LAUREL V WILLIAMS
POLICE from the South Western Division who are unhappy about the introduction of polygraph tests proposed by Commissioner Gary Griffith will have their say on the issue. A meeting has been organised for Saturday at the South Oropouche Police Station with Griffith and police who are saying the test is not a scientific method and is not 100 per cent accurate.
President of the Police and Social Welfare Association Insp Michael Seales on Thursday encouraged the police to attend the meeting and to take the test.
"When that meeting takes place, there will be a better understanding of what is actually happening. I also encourage them to not just say who is involved in rogue activities. Give the CoP the names of the people so that this will not repeat itself," Seales told Newsday.
Some of the aggrieved officers feel they are being unfairly targeted for opposing the test, with others saying they should be receiving recognition and reward for their hard work.
Seales, however, said the division was not being targeted in any way whatsoever.
"All the divisions at some point will be subjected to the test. The association will clamour to make sure it is a broad-brush approach to have it done to every person — whether in the first or second division. If anything comes out negative like being unfairly treated with the test, then the association would be triggered."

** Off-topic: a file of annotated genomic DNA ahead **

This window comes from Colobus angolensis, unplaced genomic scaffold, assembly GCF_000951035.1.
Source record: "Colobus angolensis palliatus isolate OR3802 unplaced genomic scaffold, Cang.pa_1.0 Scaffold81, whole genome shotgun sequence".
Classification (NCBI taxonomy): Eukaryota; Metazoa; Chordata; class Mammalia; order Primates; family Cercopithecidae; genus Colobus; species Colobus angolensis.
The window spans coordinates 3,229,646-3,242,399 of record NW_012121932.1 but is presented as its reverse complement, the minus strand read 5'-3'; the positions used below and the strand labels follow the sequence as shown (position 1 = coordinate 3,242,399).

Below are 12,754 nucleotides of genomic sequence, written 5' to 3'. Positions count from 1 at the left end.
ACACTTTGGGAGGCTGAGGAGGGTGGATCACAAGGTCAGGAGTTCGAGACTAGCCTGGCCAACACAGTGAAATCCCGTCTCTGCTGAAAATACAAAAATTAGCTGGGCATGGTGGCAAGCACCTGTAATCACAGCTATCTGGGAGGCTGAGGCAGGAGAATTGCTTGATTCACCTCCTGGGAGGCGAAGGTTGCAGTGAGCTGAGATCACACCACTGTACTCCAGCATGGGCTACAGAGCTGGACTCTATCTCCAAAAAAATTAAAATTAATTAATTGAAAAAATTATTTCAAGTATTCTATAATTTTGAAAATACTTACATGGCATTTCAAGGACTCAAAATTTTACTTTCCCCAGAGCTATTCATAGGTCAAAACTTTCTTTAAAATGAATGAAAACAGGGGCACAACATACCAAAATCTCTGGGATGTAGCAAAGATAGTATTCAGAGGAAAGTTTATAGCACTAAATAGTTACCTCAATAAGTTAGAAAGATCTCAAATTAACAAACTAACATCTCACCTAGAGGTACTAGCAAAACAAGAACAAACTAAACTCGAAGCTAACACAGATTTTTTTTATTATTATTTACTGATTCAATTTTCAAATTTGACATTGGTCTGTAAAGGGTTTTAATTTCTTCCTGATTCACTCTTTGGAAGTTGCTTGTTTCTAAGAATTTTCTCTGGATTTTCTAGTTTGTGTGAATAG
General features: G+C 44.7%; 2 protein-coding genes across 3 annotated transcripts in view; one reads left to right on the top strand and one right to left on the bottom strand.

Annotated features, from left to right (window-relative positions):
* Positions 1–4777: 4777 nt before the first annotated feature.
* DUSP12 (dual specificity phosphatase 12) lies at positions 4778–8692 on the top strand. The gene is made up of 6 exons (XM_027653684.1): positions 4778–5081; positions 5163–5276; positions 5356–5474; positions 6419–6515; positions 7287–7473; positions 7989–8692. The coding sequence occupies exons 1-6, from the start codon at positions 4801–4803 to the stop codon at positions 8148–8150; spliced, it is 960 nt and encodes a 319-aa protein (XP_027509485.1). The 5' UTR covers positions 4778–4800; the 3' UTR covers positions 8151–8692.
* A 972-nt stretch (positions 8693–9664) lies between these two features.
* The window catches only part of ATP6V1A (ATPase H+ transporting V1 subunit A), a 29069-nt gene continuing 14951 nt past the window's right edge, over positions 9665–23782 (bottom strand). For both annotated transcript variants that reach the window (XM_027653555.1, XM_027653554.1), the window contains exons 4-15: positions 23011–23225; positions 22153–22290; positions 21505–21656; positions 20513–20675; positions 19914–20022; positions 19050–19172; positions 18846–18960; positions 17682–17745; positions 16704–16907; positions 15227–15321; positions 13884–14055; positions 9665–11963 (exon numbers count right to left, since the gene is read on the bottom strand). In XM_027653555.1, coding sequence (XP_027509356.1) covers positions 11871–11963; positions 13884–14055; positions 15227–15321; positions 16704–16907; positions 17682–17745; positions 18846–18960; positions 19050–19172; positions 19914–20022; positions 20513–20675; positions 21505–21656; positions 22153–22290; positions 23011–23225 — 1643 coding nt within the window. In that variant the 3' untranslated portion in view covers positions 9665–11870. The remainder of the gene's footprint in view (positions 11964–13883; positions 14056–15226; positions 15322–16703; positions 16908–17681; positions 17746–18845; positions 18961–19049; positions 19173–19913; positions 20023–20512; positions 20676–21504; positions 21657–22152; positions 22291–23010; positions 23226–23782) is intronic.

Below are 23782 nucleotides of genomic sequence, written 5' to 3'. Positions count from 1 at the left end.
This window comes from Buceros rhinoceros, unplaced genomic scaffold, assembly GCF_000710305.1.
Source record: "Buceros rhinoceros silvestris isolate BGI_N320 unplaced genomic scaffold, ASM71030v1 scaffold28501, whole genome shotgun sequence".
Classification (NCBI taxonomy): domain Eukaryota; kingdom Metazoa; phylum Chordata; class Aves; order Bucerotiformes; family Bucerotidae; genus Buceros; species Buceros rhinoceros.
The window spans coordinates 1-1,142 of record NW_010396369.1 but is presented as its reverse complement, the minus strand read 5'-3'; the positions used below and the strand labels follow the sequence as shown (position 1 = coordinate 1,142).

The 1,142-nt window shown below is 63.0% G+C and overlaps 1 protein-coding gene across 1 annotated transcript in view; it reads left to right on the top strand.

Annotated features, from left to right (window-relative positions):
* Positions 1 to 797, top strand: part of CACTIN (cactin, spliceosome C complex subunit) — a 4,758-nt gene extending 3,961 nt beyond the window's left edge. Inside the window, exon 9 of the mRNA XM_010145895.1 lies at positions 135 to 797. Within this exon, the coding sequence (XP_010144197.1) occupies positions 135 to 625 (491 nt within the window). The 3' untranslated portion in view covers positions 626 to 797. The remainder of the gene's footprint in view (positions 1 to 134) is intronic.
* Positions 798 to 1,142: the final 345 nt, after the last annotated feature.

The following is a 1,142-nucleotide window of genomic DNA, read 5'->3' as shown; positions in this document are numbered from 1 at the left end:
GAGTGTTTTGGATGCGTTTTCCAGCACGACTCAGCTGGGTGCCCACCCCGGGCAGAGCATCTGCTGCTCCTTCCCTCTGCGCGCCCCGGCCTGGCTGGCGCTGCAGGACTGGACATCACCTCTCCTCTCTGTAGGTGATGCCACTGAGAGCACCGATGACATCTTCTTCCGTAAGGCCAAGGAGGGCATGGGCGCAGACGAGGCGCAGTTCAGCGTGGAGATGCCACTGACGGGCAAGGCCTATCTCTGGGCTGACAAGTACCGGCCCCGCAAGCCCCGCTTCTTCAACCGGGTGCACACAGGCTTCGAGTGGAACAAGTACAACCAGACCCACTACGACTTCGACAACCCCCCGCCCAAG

Some officers also said they intend to leave the police association, claiming it has refused to meet with them. In response, Seales said, "It is a choice to be a member. If someone feels unhappy with the association and wants to leave, he can do so. He/she could wait for the next election and vote for a person of his/her choice."
One officer told Newsday: "I have done things for the benefit of this police service and not for my personal enrichment, at the expense of family and health," one officer told Newsday. Another described the move as demotivating and demoralising especially for those who are overworked, lacked manpower and starved of resources. "We lack manpower and police vehicles, some police even repair police vehicles out of their own pockets to serve the needs of the public."
Others felt the division had a successful year last year. The division had the overall highest detection rate for all serious crimes in the service.
But they believe it is being starved of resources.
Police told Newsday the South Western division is not corrupt. They said the investigative bodies know the "bad eggs" in the service and have refused, for years, to act against corrupt practices.